October 26, 2015 me_charity

Dallas Buyers Club producers and Netflix continue to discourage Aussie pirates

Australia has remained to be a favorite lair for pirates with the highest rates of online TV and film piracy. At present, piracy is still a problem but it has started falling with the availability of legal options.


“Committed to educating people about the value of screen content”, the IPAF or IP Awareness Foundation is a coalition of Australian screen organisations. The foundation recently conducted a research which showed 25% of Australians aged 18-64 are illegally accessing content when last year it was up to 29%. In addition, the rate of persistent streaming and downloading has fallen from 13% to 10%, however 40% of the participants say that they are pirating more than ever. And finally, the main reason of the 33% who are pirating less points to legal alternatives.

In the online survey conducted in August by Sycamore, more than half the respondents were aware of the lawsuit that the producers of the Dallas Buyers Club (DBC) launched. The Dallas Buyers Club LLC asked the Federal Court to force the six Australian ISPs to provide the contact details of the 4,726 subscribers so it could pursue each subscriber for the punitive damages, its cost of obtaining each infringer’s name, and the cost of purchasing a copy of the film.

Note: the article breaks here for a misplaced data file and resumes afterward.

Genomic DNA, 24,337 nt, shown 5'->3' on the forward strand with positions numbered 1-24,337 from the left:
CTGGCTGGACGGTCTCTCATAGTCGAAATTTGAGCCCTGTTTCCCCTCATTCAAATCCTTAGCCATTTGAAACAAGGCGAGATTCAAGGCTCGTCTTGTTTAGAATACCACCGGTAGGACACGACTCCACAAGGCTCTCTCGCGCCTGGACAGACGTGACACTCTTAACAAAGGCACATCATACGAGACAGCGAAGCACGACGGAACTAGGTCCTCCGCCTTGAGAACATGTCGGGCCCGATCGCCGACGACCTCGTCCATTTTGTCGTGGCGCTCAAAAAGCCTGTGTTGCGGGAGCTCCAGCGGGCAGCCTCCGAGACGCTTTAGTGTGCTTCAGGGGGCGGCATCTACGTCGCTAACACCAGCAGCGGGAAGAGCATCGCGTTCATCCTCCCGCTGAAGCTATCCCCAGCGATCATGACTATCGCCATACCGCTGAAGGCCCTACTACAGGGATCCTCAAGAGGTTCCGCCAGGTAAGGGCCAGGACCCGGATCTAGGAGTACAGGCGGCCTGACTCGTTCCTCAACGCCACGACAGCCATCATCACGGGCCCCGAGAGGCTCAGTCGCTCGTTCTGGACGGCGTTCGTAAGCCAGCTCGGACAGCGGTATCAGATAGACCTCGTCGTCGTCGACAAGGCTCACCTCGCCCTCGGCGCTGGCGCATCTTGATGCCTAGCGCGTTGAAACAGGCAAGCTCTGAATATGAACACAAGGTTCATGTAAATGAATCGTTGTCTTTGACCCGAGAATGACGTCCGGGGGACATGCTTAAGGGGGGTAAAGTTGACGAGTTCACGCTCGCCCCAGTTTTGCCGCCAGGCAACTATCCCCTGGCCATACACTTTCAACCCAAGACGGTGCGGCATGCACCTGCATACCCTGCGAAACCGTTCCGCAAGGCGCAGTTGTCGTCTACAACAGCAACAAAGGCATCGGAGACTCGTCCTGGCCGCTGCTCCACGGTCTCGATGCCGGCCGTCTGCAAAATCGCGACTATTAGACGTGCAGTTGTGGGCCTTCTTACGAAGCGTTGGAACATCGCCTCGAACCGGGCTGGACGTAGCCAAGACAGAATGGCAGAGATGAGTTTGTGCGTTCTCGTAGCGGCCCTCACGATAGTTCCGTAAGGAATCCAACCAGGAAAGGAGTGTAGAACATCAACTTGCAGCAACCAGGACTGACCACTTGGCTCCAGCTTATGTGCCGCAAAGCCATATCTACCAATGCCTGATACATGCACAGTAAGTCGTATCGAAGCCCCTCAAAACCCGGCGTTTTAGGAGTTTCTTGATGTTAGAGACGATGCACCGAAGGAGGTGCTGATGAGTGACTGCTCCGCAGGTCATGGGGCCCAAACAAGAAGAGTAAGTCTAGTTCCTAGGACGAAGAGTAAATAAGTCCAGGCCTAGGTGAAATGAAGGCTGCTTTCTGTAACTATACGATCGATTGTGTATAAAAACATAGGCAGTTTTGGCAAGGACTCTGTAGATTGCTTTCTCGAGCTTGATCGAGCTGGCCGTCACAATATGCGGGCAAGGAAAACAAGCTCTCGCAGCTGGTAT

Thanks to legitimate options like Netflix and groups like DBC producers, the piracy rate in Australia has consistently dropped. Speaking about deterring Aussie pirates, MaverickEye is spearheading a high-cost Australian piracy campaign that has already showed impact.

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